Adams partnered with Bishop Michael Evans of Faith Holy Church of the Living God in Bedford-Stuyvesant and Reverend Dr. Alfred Cockfield of God’s Battalion of Prayer Church in East Flatbush to donate over 110 MetroCards to low-income New Yorkers.
“With these MetroCards, people don’t need to jump the turnstile and get arrested or beg for a swipe, they can travel in a dignified manner,” said Adams. “If we really care, we have to have a fair fare so people can move throughout the city and receive the resources that they need.”
According to a report from Community Service Society of New York, one in four low-income New Yorkers cannot afford transportation, which subsequently limits their access to good employment.
Citing the report, Adams announced his support for the Fair Fares campaign, a program launched by transportation activist group The Riders Alliance. The campaign calls on New York City to establish a program that would allow low-income New Yorkers to purchase MetroCards at a reduced rate.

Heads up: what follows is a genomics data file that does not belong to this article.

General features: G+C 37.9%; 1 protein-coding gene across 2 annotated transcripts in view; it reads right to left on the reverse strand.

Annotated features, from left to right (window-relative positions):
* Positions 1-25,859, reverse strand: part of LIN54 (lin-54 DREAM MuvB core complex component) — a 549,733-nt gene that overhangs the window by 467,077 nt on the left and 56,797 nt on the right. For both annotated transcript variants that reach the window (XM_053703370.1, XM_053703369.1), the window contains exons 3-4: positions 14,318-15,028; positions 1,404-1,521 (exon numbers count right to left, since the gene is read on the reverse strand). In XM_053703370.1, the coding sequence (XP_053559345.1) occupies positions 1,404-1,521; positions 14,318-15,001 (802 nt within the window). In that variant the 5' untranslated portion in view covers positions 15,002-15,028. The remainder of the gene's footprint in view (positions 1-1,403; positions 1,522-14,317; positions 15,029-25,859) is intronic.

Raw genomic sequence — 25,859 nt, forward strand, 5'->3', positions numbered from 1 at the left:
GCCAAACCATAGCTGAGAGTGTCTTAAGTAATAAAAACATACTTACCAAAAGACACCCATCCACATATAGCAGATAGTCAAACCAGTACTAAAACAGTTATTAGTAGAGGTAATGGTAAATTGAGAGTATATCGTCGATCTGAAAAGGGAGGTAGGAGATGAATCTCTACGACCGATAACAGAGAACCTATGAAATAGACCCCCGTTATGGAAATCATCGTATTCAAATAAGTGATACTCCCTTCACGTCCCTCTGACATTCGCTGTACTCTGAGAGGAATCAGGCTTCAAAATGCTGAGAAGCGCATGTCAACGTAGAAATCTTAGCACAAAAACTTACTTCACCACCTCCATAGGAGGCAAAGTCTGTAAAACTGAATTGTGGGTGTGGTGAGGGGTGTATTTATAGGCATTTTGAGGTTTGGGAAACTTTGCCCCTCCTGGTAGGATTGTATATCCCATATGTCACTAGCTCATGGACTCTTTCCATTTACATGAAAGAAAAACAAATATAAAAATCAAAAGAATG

Dr. Melony Samuels, founder and executive director of Bed-Stuy Campaign Against Hunger, said they found the lack of transportation affordability a common issue when they meet with residents who come to them for food.
According to Samuels, they give each family an in-depth assessment and refer them to other partners that provide additional services, but they often aren't able to make it to the appointments.
“We found that clients were not completing their referrals because the cost of transportation is too high,” she said. “The round-trip cost for a parent and two children is $16.50. If we add another one-way fare to another facility, that brings the transportation cost to a whopping $24.75.”